A warm and appreciative audience was treated to a pleasing night of Americana at Strathmore on Friday as Marin Alsop and the Baltimore Symphony Orchestra, along with baritone William Sharp, presented an “Off the Cuff” performance of Copland favorites, including Appalachian Spring and Old American Songs.
Marin Alsop has the perfect skill sets and personality for an “Off the Cuff” concert format. While many conductors are not comfortable speaking to or taking questions from an audience, she is, but perhaps more importantly, she genuinely enjoys sharing her insights and discoveries about music, musicians, and music history in a way that never comes off as condescending. Although she is without question a world class conductor and certainly knows her stuff, she is perfectly willing to participate in the experience of these concerts as a favorite sister, friend, aunt, or dinner guest who simply knows and shares a great story for all to enjoy, regardless of personal musical abilities or knowledge.
The concert opened with a humorous and interesting introduction to Aaron Copland, as well as a musical overview and discussion of the eight movement work Appalachian Spring. The audience laughed as it was shared that Copland actually attempted to learn composition via a correspondence course before heading off to study with Nadia Boulanger in Paris, and found it amusing to discover that the composer appreciated for his ability to communicate and express the simple values of everyday people living life in the vastness that is America was in fact very much a city boy who had virtually no first-hand knowledge of the America that existed west of NYC.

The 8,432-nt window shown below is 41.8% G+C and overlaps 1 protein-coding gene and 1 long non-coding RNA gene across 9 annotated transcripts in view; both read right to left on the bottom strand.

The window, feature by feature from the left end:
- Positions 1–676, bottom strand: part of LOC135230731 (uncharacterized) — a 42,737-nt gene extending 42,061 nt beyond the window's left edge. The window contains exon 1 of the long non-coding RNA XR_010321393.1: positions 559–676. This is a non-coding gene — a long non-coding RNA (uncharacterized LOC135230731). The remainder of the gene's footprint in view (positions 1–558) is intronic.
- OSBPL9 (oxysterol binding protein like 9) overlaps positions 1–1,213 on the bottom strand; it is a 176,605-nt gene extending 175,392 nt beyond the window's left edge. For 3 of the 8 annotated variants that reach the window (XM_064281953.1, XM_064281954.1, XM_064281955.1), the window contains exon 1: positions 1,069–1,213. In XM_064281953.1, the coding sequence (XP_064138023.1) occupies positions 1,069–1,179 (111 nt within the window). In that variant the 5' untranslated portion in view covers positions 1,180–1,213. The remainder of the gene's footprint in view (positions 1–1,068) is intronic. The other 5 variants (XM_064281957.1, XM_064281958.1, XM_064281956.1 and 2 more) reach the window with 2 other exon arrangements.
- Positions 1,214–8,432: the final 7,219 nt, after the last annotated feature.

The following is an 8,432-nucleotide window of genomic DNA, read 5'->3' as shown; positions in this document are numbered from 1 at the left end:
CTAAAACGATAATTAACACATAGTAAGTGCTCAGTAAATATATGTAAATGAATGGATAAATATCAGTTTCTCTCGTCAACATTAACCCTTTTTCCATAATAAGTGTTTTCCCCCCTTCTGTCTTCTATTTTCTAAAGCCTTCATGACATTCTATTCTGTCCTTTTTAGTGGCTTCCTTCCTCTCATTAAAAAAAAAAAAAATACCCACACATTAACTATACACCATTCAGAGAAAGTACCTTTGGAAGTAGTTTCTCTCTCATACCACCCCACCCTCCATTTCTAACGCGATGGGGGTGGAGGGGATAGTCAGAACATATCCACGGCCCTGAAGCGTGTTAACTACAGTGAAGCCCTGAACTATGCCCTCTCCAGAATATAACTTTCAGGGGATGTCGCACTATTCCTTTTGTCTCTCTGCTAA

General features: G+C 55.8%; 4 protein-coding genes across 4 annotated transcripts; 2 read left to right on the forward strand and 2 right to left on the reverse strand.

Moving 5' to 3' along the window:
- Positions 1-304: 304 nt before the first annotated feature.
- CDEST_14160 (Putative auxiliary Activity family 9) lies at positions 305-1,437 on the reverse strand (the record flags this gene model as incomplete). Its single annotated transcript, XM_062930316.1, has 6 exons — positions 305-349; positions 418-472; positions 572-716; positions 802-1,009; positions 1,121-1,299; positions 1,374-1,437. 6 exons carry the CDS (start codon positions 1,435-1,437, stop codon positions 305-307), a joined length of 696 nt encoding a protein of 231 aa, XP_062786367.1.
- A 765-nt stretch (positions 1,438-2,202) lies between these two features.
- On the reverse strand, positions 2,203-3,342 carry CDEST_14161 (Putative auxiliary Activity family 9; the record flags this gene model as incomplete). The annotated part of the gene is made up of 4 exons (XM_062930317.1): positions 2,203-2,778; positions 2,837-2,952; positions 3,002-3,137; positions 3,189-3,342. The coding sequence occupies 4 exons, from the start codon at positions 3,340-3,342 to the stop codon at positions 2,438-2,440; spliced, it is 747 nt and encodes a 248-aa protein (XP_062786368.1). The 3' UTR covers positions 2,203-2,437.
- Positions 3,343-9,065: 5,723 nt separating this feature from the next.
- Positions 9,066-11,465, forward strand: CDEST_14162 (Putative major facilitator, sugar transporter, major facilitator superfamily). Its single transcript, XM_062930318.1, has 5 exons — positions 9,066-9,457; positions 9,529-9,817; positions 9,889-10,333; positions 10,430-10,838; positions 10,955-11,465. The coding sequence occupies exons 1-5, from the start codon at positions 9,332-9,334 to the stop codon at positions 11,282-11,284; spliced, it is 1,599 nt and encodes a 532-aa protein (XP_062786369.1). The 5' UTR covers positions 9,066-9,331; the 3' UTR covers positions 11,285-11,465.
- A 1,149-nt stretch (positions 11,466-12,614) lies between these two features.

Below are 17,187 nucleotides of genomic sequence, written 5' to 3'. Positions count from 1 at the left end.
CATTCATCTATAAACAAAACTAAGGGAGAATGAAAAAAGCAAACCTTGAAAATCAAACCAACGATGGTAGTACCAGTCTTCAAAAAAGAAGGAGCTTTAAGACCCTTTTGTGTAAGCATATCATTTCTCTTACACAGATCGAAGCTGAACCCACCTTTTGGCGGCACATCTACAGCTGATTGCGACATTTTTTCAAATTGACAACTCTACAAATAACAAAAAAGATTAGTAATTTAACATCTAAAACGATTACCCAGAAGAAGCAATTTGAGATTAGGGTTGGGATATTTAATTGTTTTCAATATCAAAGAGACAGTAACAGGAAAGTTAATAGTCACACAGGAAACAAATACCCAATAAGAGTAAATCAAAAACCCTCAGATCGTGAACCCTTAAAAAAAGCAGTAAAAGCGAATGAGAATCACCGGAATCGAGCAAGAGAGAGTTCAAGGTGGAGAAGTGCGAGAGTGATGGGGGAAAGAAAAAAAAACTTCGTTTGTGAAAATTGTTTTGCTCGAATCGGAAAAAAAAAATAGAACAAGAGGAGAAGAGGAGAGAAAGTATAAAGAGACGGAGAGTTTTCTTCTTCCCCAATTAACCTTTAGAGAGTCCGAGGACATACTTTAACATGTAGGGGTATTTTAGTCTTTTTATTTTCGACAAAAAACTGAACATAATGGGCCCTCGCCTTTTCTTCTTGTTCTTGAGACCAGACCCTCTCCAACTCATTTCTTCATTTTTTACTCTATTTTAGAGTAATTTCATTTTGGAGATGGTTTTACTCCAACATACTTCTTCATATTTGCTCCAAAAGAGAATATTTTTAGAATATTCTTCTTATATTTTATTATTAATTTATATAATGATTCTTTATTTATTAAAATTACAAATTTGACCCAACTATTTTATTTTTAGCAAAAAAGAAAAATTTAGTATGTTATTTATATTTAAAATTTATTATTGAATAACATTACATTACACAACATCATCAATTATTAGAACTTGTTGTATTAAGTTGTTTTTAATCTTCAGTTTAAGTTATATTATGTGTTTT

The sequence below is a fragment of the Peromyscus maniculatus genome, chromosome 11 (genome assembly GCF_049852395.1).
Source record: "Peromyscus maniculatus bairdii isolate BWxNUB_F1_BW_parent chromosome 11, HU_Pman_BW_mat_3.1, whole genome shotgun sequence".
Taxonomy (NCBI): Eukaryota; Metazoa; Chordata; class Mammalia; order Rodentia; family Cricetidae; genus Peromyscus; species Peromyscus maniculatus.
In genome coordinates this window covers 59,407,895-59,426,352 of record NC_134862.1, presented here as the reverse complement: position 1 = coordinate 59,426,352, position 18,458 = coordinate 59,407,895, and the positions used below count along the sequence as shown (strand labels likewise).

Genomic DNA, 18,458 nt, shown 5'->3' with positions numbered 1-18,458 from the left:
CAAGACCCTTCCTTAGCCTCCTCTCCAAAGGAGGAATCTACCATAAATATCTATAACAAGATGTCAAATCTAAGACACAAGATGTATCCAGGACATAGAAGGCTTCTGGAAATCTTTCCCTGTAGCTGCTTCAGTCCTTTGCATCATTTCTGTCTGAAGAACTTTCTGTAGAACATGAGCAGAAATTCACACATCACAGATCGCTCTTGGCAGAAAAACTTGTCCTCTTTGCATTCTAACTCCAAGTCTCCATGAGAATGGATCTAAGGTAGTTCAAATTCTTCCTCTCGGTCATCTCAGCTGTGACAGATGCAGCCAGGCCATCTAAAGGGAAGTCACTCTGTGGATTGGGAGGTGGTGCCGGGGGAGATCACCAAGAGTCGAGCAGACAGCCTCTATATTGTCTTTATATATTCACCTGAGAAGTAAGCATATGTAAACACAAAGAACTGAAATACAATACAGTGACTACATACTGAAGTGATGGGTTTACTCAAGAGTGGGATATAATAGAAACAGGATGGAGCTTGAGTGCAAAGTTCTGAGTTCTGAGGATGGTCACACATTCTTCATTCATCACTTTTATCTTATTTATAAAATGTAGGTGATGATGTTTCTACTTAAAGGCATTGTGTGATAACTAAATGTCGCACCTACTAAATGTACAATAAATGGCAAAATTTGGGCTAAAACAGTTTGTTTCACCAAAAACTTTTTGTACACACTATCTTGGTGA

Despite being frequently heard, the Baltimore Symphony performance of “Appalachian Spring” was pleasantly fresh, in part because it was being heard with a new and deeper understanding of its composer, and in part because the musical scenes unfolded particularly well phrased and led with clear direction by Alsop.
Baritone William Sharp’s rendition of “Simple Gifts” was quite simply beautiful, with his personality and delivery well suited to the fun and engagingly folksy Old American Songs that comprised the second half of the program. The BSO and Alsop are to be commended for balancing their sound with Sharp’s voice, especially in a venue the size of Strathmore. The audience particularly enjoyed singing along with Sharp and the orchestra on “I Bought Me a Cat” and energetically took their cues from Alsop when called upon to participate as ducks, cows, goats, and pigs, a task that required much more enthusiasm of them than musical talent.
The evening concluded with Alsop and Sharp returning to the stage for an open-ended Q&A, and the majority of the near full-house audience stayed to take advantage of the opportunity. As is often the case, a number of individuals expressed concern having to do with growing young audiences. Children have birthdays every year, and the holidays are upon us. Sounds like a perfect opportunity to share live music and precious time with the special children in our lives.
Running time: 90 minutes with no intermission.
Check out upcoming Baltimore Symphony Orchestra Concerts at Strathmore and the Meyehoff using this handy Season at a Glance Calendar. Tickets may be purchased online at BSO.org, by calling the BSO Box Office at (410) 783-8000, or by calling the Strathmore Box Office ( 301) 581-5100
The Music Center at Strathmore
5301 Tuckerman Lane
North Bethesda, MD 20852 Baltimore, MD 21201
Joseph Meyerhoff Symphony Hall
1212 Cathedral Street
Baltimore, MD 21201
Watch a sneak preview of BSO’s 2011-2012 season.
Listen to William Sharp, baritone, in the title role, with Opera Lafayette Orchestra, Ryan Brown, conductor (NAXOS MONSIGNY: Le Déserteur 8.660263-64).
Marin Alsop’s website.